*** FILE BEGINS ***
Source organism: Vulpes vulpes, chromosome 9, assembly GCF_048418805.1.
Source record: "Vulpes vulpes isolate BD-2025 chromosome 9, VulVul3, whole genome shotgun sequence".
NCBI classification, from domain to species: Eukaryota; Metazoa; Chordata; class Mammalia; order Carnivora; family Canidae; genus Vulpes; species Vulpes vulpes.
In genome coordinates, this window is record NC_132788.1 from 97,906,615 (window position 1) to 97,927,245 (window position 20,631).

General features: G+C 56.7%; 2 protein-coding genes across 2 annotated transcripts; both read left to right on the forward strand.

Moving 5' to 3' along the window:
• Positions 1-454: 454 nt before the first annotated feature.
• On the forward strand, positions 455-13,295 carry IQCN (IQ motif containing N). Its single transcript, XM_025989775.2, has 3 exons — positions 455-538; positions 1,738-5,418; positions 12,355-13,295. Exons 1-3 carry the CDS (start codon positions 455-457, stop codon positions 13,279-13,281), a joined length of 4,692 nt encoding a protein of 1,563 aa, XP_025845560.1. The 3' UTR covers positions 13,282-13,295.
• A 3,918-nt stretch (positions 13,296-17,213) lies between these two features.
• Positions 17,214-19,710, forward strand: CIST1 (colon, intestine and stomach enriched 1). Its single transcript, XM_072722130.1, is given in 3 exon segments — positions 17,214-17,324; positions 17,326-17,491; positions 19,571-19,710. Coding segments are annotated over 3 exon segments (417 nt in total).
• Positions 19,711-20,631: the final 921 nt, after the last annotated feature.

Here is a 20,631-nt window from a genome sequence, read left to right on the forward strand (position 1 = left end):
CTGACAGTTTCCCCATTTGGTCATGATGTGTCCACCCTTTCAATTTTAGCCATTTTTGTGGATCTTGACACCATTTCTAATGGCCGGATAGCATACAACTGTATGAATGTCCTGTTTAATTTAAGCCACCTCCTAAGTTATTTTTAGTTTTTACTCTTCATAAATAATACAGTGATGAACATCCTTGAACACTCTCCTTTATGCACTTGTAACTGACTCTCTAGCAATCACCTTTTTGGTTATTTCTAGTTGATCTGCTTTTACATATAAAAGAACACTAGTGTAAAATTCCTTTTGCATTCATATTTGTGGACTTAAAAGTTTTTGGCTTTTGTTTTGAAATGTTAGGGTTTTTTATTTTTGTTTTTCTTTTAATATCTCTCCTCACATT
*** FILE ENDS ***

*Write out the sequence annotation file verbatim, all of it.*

Source organism: Vulpes vulpes, chromosome 9, assembly GCF_048418805.1.
Source record: "Vulpes vulpes isolate BD-2025 chromosome 9, VulVul3, whole genome shotgun sequence".
NCBI classification, from domain to species: Eukaryota; Metazoa; Chordata; class Mammalia; order Carnivora; family Canidae; genus Vulpes; species Vulpes vulpes.
In genome coordinates, this window is record NC_132788.1 from 97,906,615 (window position 1) to 97,927,245 (window position 20,631).

General features: G+C 56.7%; 2 protein-coding genes across 2 annotated transcripts; both read left to right on the forward strand.

Moving 5' to 3' along the window:
• Positions 1-454: 454 nt before the first annotated feature.
• On the forward strand, positions 455-13,295 carry IQCN (IQ motif containing N). Its single transcript, XM_025989775.2, has 3 exons — positions 455-538; positions 1,738-5,418; positions 12,355-13,295. Exons 1-3 carry the CDS (start codon positions 455-457, stop codon positions 13,279-13,281), a joined length of 4,692 nt encoding a protein of 1,563 aa, XP_025845560.1. The 3' UTR covers positions 13,282-13,295.
• A 3,918-nt stretch (positions 13,296-17,213) lies between these two features.
• Positions 17,214-19,710, forward strand: CIST1 (colon, intestine and stomach enriched 1). Its single transcript, XM_072722130.1, is given in 3 exon segments — positions 17,214-17,324; positions 17,326-17,491; positions 19,571-19,710. Coding segments are annotated over 3 exon segments (417 nt in total).
• Positions 19,711-20,631: the final 921 nt, after the last annotated feature.

Here is a 20,631-nt window from a genome sequence, read left to right on the forward strand (position 1 = left end):
CTGACAGTTTCCCCATTTGGTCATGATGTGTCCACCCTTTCAATTTTAGCCATTTTTGTGGATCTTGACACCATTTCTAATGGCCGGATAGCATACAACTGTATGAATGTCCTGTTTAATTTAAGCCACCTCCTAAGTTATTTTTAGTTTTTACTCTTCATAAATAATACAGTGATGAACATCCTTGAACACTCTCCTTTATGCACTTGTAACTGACTCTCTAGCAATCACCTTTTTGGTTATTTCTAGTTGATCTGCTTTTACATATAAAAGAACACTAGTGTAAAATTCCTTTTGCATTCATATTTGTGGACTTAAAAGTTTTTGGCTTTTGTTTTGAAATGTTAGGGTTTTTTATTTTTGTTTTTCTTTTAATATCTCTCCTCACATT